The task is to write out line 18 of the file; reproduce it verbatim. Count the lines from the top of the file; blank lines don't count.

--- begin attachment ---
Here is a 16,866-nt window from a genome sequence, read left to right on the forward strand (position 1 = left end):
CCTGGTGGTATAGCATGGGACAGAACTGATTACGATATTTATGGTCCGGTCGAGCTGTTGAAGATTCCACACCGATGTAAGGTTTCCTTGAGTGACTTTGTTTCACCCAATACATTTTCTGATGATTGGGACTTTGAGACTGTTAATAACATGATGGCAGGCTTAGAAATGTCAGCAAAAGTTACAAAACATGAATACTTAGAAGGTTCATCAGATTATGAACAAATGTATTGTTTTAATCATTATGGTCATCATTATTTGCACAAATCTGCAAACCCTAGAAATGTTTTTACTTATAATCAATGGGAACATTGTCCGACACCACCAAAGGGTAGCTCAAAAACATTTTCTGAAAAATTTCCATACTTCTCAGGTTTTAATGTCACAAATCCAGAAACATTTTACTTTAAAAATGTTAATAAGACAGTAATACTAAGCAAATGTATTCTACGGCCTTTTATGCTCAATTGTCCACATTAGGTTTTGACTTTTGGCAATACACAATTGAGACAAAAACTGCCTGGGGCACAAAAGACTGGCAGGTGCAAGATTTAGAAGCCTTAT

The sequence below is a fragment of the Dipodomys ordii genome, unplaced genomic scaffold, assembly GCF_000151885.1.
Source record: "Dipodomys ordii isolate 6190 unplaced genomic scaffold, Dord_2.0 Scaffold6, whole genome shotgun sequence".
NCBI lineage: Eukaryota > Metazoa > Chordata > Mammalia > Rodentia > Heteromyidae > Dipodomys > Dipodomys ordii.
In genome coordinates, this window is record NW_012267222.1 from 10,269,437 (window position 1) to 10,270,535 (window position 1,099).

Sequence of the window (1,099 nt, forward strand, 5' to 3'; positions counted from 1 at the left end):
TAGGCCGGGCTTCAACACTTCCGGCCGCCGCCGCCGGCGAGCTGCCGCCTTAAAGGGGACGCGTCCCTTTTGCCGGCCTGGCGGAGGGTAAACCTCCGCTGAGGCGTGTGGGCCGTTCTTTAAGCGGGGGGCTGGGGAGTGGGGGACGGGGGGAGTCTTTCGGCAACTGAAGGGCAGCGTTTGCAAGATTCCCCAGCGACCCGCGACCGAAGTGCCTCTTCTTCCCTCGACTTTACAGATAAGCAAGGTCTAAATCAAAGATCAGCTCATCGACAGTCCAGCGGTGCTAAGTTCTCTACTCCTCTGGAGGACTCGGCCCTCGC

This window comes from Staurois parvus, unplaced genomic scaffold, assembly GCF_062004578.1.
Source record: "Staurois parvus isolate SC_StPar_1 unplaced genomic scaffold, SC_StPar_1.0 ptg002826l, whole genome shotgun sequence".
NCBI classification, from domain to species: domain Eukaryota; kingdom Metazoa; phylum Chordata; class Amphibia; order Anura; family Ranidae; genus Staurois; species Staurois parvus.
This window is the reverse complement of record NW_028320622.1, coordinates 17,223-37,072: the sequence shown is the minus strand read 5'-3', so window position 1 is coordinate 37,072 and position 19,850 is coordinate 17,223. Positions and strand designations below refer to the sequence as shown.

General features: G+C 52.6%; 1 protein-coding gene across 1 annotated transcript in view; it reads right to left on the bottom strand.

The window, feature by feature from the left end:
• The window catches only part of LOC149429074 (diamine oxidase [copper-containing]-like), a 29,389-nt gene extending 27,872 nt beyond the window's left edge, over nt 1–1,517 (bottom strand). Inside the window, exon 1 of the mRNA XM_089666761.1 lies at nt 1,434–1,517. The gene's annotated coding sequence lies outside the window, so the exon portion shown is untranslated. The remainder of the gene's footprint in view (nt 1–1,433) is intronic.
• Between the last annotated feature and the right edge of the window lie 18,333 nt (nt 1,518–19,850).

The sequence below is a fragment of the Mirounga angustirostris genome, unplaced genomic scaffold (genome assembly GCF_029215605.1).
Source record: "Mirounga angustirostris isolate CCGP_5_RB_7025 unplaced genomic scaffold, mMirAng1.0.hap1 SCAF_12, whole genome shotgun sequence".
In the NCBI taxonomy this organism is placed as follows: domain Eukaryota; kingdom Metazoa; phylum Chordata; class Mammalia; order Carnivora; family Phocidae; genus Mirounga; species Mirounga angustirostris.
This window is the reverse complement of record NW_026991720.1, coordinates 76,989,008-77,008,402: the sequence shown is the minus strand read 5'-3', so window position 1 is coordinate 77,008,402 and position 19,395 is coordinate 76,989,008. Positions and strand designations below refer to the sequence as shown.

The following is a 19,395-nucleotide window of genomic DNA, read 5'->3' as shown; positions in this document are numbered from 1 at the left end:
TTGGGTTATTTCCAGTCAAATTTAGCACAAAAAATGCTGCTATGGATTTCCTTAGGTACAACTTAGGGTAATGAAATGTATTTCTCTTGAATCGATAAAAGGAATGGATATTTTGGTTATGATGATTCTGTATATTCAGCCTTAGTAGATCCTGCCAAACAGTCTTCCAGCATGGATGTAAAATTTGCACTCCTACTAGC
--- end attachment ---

Source record: "Mirounga angustirostris isolate CCGP_5_RB_7025 unplaced genomic scaffold, mMirAng1.0.hap1 SCAF_12, whole genome shotgun sequence".